When the Guineans returned to Conakry, they were still talking about their meeting with Kennedy in Disneyland. There were no observers of the American political campaign of 1960 more interested than were the men who had visited America and had met Kennedy. Minister Fodeba Keita, after apologizing for appearing to interfere in the internal affairs of my country, told me that if he were an American, he would certainly vote for Kennedy because of the quality of his leadership. The Guineans were very happy when they learned in August 1960 that Kennedy, the Democratic presidential candidate, was sending Governor Averell Harriman to Africa on a fact-finding mission that included Guinea in the itinerary. They were more elated when Kennedy was elected president and they were shocked and genuinely grieved by the loss of the young president to an assassin's bullet.
This question [of why Disneyland was chosen as the site for the meeting] has often been raised because one would think that because it's such a public place the visit would be noticed. But it turned out to be the other way around. Because of its very location and the nature of it, very little was ever known about this visit. In fact, no publicity was given to it; some pictures were taken but they were taken by, I think, photographers of the USIS [U.S. Information Service].
The significant thing is: Why did Kennedy take the time to come all the way out to the coast to visit with President Toure? Did he know something nobody else knew? Or was he that sure of winning the election? We don't know. But it was a very unique incident to have the U.S. Senator. Of course it was true that he was Chairman of the Subcommittee on African Affairs and that gave a reason actually for visiting. But after all, Toure had come to Washington, and, as I recall, Kennedy was not at that state dinner.
WALKER: Another visitor was Mohammed V of Morocco [in 1957]. He was a charming person. He was quiet, very retiring. He usually wore long, flowing robes (jalabas, I think they are called.) He had a modified fez...a cross between a fedora and a fez, with a crease in it. He was a pleasant, rather shy individual.
We took him to California and visited Disneyland which had just opened. Walt Disney was there and met us at the gate. He was our guide for the day. I have never seen two men have so much fun. Disney had all these toys that he had created and he was in love with them. Mohammed V had a great appreciation for them. They rode things, saw exhibits and did all the things any kid would do and had a marvelous time. We went back to town and the hotel about 4 o'clock. I found out later that Mohammed V changed his clothes immediately, put on a suit and went right back to Disneyland and stayed with Walt Disney until the place closed. He was quite a fellow.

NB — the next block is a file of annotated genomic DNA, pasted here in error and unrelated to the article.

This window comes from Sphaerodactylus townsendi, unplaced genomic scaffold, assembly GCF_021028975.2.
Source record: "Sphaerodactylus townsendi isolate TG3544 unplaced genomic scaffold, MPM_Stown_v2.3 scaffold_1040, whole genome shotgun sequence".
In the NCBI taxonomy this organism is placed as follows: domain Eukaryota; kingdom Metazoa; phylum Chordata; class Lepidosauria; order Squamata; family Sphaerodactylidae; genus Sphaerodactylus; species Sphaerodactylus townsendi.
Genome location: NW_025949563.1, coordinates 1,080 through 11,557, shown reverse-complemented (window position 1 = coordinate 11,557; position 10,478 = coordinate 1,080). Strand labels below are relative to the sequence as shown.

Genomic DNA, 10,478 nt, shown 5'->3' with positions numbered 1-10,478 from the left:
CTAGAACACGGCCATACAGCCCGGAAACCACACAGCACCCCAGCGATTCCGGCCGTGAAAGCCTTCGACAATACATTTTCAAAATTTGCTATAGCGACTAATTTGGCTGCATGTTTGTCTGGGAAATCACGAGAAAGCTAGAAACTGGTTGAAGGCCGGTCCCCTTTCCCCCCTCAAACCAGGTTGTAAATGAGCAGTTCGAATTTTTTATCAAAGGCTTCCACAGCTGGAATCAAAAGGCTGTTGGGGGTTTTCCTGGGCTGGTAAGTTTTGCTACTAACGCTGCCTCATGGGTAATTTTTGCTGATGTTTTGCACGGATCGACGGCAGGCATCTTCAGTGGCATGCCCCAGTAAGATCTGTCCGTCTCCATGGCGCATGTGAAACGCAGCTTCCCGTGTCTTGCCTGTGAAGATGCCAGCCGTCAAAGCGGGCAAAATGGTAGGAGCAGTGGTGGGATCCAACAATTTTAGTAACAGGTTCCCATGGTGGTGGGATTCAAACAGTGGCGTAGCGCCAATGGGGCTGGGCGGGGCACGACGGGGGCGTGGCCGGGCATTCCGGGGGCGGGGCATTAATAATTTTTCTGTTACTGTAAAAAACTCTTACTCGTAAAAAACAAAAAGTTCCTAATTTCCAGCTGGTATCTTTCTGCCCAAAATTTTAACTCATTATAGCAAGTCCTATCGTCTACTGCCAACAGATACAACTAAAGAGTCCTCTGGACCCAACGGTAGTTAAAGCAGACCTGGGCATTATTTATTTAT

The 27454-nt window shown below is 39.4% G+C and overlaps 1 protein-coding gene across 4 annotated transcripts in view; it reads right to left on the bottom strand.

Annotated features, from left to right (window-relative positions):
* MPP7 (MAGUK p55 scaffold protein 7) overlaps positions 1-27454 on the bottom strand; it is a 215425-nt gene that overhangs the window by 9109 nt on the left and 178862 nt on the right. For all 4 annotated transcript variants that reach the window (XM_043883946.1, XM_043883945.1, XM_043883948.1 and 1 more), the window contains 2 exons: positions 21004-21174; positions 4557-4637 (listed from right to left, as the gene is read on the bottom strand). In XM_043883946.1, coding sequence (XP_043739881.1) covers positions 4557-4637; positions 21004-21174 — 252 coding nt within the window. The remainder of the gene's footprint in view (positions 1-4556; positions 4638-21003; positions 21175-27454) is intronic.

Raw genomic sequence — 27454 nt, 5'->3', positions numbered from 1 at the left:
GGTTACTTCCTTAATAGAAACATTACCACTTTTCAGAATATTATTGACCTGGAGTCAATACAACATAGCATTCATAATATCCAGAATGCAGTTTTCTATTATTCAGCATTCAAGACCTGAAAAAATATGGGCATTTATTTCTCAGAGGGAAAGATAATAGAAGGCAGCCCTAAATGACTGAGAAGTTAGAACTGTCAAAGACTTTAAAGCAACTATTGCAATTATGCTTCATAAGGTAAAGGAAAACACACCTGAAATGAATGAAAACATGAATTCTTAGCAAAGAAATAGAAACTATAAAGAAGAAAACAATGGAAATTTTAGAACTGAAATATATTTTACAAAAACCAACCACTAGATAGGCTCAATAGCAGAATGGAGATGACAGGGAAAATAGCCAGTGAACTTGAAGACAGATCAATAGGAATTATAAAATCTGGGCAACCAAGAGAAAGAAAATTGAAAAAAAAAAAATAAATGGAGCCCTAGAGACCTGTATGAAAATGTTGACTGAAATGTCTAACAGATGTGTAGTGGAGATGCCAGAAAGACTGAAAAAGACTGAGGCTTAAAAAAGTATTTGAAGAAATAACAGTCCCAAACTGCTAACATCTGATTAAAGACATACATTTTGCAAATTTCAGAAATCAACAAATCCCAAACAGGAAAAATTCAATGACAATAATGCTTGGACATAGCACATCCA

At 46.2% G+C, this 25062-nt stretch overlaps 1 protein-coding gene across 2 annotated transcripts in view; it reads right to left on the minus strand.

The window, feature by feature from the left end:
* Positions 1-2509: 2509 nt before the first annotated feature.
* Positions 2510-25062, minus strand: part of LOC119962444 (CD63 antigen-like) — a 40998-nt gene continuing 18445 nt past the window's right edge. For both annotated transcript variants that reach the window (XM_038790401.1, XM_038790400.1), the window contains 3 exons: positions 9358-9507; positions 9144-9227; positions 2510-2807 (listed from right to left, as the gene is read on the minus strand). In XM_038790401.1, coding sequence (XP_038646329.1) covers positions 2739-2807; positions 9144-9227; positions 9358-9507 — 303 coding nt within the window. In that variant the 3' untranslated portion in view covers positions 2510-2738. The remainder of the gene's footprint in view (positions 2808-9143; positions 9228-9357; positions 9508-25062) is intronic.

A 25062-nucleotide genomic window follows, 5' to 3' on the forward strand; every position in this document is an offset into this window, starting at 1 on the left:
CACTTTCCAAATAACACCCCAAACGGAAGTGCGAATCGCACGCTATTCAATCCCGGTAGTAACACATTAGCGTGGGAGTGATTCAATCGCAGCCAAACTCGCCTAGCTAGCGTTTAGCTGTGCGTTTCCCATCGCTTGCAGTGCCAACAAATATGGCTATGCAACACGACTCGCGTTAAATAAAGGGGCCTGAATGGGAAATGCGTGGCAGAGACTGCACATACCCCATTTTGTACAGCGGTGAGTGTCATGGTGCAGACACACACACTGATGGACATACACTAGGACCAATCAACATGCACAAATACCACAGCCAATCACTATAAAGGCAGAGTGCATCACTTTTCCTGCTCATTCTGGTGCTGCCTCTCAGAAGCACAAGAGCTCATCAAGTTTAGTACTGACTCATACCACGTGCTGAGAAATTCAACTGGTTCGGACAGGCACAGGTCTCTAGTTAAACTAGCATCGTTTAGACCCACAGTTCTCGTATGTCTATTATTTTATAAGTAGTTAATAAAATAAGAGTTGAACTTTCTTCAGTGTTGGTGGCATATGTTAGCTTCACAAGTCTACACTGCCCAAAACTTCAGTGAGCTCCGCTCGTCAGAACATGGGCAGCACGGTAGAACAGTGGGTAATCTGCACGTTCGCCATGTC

HUGHES: The background [of the Yemen Civil War] -- just a little capsule of it -- is when unification of the People's Democratic Republic of Yemen and the Yemen Arab Republic] occurred in May of 1990, it was basically on Northern terms because the South had no options basically. They were no longer needing the subsidies from the Soviets and their friends. The same thing happened there as happened in Cuba, but worse. So they agreed to unity without a lot of hard agreements on things -- the government in Sanaa, the former leader of the South, would be the Vice President, and alternate ministers, Deputy Ministers, and divide up everything.
But it was clear that President Saleh from the North had the upper hand and was slowly but surely marginalizing the guys from the South and particularly the leadership, Ali Salim al-Beidh, who also had problems within his own party, with his own former colleagues from the South, many of whom were trying to marginalize it too. It came to a head in 1994, and basically al-Beidh decided that he had to roll the dice and go for broke, because if he didn't, he was going to be out or simply a figurehead. He was becoming a figurehead along the way. He had taken a trip to the States in which his erstwhile number two within the party had done some negotiating with Saleh, which got out.
While Ali Salim al-Beidh was in the States...he did go to Disneyland. And so here's Ali Salim al-Beidh in Disneyland while his number two is negotiating behind his back with the President of Yemen. I think it's a great kind of mental image. Anyway, so he never came back to Sanaa. He went back down to Aden and plotted and so forth. The United States did not want to become an intermediary, but we thought it was in our interest to play the role of good offices for the sake of stability in the Arabian Peninsula. So I did some mini-shuttles back and forth between Sanaa and Aden, a number of meetings, and on and on, in which I basically told Ali Salim al-Beidh that if he tried to push it to the ultimate, that is, attempt to break away, that he would have no international support. I should have been more explicit and said from the United States, because at the time I didn't know that the Saudis and others were telling him that they would offer him support. Well, he did try it and, of course, he lost and he's now in exile in Oman.